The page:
If Daniel Goleman is to be believed emotional intelligence is often more important than intellectual intelligence. Whether that is true or not is still up in the air. It might in fact, be a false dichotomy, with the two strongly related and even lighting up the same parts of the brain. Still, whether they are completely different things or two different facets of the same thing that does not change that emotional intelligence has its uses.
But what is it? Specifically, I mean.
In his book, Emotional Intelligence, why it can matter more than IQ Daniel Goleman explains that emotional intelligence is the capacity to reason about emotions and emotional information and of emotions to enhance thought.
This means that if you have high emotional intelligence you are:
1. Aware of the emotions of others, so, for example, you can read them from their body language, their tone of voice, what they are saying or some combination of those three.
2. The capacity to manage your emotions so that they do not interfere with your goals and ambitions, as well as being able to manage the emotions of others – for example calming down somebody who is distressed, or making somebody who is down feeling better.
3. To yoke your emotions to your goals and direct them towards the task that you are trying to accomplish like ones on Pickwriters.com, allowing them to help rather than hinder you.
People that have high emotional intelligence, therefore, are capable of solving emotional problems accurately and quickly. For example, they will be capable of reading emotions from faces and they know how certain emotional responses to aid their thinking, so for example, if they were sad, they would use that time to think analytically.
Furthermore, they understand what emotions in other people mean. So, for example, if somebody is angry, they understand that this might be a dangerous situation to be in, that happy people want to have company, while if they are unhappy they might want their own space.
And finally, people who are emotionally intelligent know how to use other people’s emotions. So they would know to wait if they just angered somebody with inviting them to a party. What it is not is happiness, calmness, motivation, optimism or agreeableness.
So how do you know how you fare?
It is a vital question, as social skills are one of the most important skills out there. It has been associated with many good things, such as academic and occupation success, resistance to stress, and better relationships. What’s more, it is one of the last areas that will be taken over when our machine overlords do arrive, which means pretty good job security.
We all think we are good at detecting lies, for example, but when it really comes down to it we are 4% better than a coin toss – and that while we have an immensely sophisticated computer between our ears and a coin is just a lump of metal.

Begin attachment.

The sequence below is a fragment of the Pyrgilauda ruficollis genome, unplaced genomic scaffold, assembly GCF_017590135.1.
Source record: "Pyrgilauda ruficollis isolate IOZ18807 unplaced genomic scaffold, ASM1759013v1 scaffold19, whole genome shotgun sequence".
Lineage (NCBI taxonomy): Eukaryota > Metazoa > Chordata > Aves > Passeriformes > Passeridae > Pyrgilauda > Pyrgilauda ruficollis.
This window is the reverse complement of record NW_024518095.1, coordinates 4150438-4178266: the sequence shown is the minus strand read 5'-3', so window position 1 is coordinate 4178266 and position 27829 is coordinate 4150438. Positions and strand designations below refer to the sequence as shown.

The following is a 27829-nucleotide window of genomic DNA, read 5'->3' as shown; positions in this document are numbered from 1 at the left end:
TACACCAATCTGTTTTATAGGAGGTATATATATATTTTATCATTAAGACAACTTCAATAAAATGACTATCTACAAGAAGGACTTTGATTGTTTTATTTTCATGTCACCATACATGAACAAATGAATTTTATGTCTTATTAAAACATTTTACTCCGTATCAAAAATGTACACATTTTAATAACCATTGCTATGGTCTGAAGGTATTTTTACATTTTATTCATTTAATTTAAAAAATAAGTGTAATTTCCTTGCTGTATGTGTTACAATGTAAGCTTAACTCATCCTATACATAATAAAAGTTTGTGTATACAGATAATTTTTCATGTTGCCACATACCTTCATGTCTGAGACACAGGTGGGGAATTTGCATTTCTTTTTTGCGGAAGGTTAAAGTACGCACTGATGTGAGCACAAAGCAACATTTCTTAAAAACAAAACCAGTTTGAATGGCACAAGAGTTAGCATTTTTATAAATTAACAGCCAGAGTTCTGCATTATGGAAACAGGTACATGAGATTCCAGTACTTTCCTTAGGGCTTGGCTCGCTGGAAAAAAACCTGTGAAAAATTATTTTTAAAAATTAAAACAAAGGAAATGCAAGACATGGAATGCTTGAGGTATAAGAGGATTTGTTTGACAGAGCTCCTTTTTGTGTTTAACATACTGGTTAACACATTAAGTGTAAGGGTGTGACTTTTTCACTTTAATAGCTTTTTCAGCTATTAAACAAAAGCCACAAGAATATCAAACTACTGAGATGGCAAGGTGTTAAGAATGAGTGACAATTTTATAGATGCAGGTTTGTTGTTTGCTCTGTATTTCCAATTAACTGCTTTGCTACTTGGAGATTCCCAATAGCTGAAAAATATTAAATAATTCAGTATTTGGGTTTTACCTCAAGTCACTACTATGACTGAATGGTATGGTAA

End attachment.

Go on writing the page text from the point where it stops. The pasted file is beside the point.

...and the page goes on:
There are probably a lot of reasons for why we are bad at detecting emotions, but one important one is that the normal mechanism for learning – try and feedback – does not apply very strongly in the case of emotional intelligence. This is because though we might have models of what emotions other people are feeling we do not broadcast those models. Add those social interactions are immensely complicated, and the feedback element falls by the wayside.
The best solution, obviously, would be to teach people. Then we could bring the feedback back into the equation and people would actually improve. Some pilot studies have shown this to work. And schools are starting to teach their kids about emotional intelligence, in the hope that it will boost their chances in the real world as well as their academic success.
Unfortunately, for us oldies, it is not a great help. For some reason, they will not let us onto school property during the day to huddle by the windows and stare at children. And so we have to make our own way. In fact, if you search for ‘learning emotional intelligence’ the main sites that pop up are all directed at teaching it to youngsters.
As if the current grownup generation would not benefit from getting to grips with their emotional life!
Fortunately, there are some tools available to discover your emotional intelligence, and though most of them are wishy-washy instructions like ‘learn to read people’s body language’ and ‘develop more empathy’ (oh, thank you, but how do I learn that?) it is not all completely useless. The best place to start is probably this quiz by Greater Good, by Berkley. They offer an interesting and engaging quiz to see how you fare at reading other people’s emotions, which goes quite a few steps beyond the ordinary anger, disgust, happiness and surprise emotions.
This will give you a base rating of how good you are and how much work you need to do at least at understanding other people’s emotions. From there, you can start looking into other resources.
Emotional intelligence is not the be all and end all of the emotions. That said, it is pretty damned useful. Not being emotionally intelligent means that often your emotions – rather than helping you get where you want to go – are going to hinder you and get in your way.
What’s more, it will not just be your emotions that are a problem. The emotions of other people will, rather than oil your way forward, instead be obstacles to overcome. Now, who would want to live in a world like that?
Particularly seeing as emotional intelligence can be learned! It is just a matter of applying yourself. And though that might sound strange (you have to apply yourself to learn how to successfully apply yourself?) that does not make it any less true.
So embrace your Emotional Intelligence. Because the world is not just cognitive. It is an emotional roller coaster and you do not want your cart to be thrown off the rails.